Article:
University of Otago Automates Marine Research Programme
Almost 60 years of manual measurement of Otago Harbour’s seawater by the University of Otago is now getting an important technology update thanks to Adroit.
Measurements of ocean surface temperature have been collected manually at 09:00 AM daily since 1953, from a pier at the Portobello Marine Laboratory in the Otago Harbor. This is a globally significant data set that forms one of the longest continuous in-situ daily ocean temperature records in the Southern Hemisphere.
The data provides a record of local and national significance for monitoring, understanding and predicting marine environmental change, and in a shallow water ecosystem that’s common around New Zealand.
the data’s global significance is because there is a scarcity of long-term records of in-situ daily temperature.
“We have daily temperature information from satellites, but those data sets only stretch back to the early 1980’s. So, our long-term records are really important for understanding climate variability and change, and it’s very hard to attribute change unless you have a multi-decadal data record,” Dr. Smith says.
“And what the data is telling us is that waters around the South Island of New Zealand have warmed significantly over the past 50 years or more, and we’re currently undertaking research using this temperature data set into trends and drivers of marine heatwaves around New Zealand”.
Originally the Department of Marine Science only measured daily temperature, daily meteorological observations, and a daily biological time series, related to sightings of the squat lobster, Munida gregaria, and whether or not they’re present in the Harbor.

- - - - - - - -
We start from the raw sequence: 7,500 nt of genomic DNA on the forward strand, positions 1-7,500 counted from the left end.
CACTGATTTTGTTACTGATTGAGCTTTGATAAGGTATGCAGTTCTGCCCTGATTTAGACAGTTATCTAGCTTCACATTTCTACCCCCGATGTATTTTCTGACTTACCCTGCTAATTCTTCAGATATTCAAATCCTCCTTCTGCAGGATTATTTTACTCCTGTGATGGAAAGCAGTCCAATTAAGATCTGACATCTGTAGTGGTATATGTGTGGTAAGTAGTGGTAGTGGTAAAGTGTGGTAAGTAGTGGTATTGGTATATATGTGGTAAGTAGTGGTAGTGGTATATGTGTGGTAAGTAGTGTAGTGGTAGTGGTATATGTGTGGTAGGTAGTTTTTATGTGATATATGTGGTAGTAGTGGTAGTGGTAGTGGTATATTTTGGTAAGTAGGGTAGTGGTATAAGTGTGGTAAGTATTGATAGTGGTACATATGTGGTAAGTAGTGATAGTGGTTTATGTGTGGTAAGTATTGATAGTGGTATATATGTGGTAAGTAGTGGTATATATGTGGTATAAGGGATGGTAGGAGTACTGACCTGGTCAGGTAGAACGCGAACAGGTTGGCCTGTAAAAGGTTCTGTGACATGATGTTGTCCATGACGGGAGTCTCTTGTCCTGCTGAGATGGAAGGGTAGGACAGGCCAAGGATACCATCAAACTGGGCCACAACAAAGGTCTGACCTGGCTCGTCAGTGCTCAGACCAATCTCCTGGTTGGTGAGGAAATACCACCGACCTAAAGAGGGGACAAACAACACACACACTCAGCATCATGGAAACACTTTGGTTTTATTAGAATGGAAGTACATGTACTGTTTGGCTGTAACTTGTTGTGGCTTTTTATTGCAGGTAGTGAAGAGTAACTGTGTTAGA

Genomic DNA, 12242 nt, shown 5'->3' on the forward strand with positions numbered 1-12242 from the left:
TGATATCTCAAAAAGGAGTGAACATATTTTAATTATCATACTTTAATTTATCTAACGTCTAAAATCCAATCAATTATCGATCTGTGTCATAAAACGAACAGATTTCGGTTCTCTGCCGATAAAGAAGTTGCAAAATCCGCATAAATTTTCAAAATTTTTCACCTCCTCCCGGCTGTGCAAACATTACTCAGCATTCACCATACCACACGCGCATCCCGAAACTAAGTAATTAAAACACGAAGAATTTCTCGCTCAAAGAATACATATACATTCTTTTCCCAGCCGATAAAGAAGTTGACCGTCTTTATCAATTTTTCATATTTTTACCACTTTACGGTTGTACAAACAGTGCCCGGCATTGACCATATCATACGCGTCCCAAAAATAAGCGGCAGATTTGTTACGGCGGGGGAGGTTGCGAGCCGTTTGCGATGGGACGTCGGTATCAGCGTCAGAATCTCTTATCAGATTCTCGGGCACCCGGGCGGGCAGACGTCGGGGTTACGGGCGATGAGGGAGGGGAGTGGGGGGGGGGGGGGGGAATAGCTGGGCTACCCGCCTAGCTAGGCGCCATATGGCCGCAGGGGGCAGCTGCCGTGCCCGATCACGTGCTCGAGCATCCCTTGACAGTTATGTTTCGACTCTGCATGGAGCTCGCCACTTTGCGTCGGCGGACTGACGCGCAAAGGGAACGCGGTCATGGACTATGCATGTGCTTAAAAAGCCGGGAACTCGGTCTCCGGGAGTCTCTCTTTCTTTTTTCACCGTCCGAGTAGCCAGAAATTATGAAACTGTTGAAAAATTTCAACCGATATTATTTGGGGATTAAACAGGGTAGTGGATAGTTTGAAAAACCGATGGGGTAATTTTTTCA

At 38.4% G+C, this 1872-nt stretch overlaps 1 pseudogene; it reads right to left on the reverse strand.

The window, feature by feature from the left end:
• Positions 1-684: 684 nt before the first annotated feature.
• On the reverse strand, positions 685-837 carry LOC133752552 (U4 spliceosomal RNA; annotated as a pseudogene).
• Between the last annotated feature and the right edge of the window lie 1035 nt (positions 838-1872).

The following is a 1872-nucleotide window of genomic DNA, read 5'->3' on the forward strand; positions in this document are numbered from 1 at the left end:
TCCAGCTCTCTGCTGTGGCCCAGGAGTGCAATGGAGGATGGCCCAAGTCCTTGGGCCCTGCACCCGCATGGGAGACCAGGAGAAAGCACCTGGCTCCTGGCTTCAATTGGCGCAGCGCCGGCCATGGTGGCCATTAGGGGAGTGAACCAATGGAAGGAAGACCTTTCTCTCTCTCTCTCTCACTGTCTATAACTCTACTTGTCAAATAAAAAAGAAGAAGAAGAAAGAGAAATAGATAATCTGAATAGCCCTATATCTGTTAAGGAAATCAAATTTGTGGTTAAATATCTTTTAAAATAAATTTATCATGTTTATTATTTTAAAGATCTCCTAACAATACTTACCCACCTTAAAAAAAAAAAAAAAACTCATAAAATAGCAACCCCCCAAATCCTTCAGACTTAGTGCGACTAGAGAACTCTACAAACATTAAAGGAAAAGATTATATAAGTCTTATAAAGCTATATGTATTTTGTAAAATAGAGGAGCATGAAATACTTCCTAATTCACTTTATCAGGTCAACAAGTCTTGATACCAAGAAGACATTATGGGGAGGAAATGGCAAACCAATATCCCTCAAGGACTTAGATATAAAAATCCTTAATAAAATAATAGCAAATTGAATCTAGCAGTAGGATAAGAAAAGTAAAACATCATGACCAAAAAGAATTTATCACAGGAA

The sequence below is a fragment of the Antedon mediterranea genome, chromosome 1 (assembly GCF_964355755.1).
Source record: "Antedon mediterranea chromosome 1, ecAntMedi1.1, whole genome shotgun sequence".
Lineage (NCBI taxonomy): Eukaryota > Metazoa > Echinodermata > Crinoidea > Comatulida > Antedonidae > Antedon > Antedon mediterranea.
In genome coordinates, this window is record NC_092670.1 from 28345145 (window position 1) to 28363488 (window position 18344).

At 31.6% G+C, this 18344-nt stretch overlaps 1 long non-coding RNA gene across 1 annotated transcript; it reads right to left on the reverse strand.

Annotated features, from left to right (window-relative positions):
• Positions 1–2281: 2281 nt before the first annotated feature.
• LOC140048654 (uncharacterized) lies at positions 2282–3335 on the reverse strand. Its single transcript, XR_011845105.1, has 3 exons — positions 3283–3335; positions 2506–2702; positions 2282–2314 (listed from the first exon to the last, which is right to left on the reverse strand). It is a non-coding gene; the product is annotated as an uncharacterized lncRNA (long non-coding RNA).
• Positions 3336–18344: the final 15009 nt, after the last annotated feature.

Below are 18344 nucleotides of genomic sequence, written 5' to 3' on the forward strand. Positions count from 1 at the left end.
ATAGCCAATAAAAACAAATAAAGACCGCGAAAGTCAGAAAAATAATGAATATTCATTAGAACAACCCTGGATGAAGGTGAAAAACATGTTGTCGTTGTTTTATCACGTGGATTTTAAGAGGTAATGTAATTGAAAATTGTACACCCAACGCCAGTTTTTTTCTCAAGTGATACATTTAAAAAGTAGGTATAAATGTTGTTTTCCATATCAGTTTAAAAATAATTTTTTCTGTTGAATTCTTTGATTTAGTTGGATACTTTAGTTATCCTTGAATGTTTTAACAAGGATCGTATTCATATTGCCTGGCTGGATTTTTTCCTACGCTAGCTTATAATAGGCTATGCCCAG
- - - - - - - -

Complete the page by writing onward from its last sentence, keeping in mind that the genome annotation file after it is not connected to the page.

This was later updated to add 15-minute dissolved oxygen and temperature data in 2011, but that is semi-automated in that someone has to download it every month, and data were not publicly available.
“The current system of ocean data collection at the Portobello Marine Laboratory remains similar to the process they first employed in the 1950’s, but we’ve been really interested in being able to automate, update and also expand the ocean monitoring and facility of the Portobello Marine Laboratory,” Dr. Smith says.
So, in July, Adroit installed, at the same pier where they take their temperature reading, a Libelium Plug & Sense data logger and In-Situ multi-parameter sonde. The sonde contains four sensors, which measure parameters including temperature, salinity, pH, chlorophyll-a and dissolved oxygen sitting at a one-metre depth inside of the channel. It takes a measurement every hour and transmits the data via the Spark IoT network to the Adroit Platform hosted on AWS.
Dr. Smith and his team are excited by the opportunity the Adroit system presents.
“It’s obviously quite early days, but we’re really excited to be able to monitor, to start to utilize, and also share a broad range of water quality parameters and also climate stressor data from the Portobello Marine Laboratory, and do so in near real-time.